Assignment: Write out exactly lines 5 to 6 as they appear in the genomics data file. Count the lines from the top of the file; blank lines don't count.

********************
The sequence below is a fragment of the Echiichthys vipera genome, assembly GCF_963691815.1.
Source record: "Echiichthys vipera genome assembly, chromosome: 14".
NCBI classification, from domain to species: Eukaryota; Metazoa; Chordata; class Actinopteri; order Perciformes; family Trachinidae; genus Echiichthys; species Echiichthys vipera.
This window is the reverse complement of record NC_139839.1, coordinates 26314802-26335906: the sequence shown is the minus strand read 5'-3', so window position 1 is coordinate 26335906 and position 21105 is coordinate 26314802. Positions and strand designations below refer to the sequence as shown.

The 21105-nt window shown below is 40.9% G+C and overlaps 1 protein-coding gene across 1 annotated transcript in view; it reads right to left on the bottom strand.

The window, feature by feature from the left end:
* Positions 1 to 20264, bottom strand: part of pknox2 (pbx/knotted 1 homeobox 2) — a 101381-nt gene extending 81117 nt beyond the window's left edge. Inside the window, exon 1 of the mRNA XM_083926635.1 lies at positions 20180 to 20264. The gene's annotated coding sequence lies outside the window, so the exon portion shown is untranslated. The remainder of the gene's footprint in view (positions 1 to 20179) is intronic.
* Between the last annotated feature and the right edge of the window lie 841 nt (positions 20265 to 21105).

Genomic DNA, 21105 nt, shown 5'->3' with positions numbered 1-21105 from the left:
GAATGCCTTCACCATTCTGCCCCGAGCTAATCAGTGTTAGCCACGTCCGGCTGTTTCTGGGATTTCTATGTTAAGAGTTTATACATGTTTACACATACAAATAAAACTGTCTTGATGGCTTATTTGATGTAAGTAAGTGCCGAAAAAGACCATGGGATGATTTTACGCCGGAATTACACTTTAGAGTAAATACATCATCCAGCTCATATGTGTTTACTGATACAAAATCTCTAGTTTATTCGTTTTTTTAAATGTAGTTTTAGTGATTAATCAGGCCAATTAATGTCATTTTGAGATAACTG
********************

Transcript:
The 21105-nt window shown below is 40.9% G+C and overlaps 1 protein-coding gene across 1 annotated transcript in view; it reads right to left on the bottom strand.

The window, feature by feature from the left end: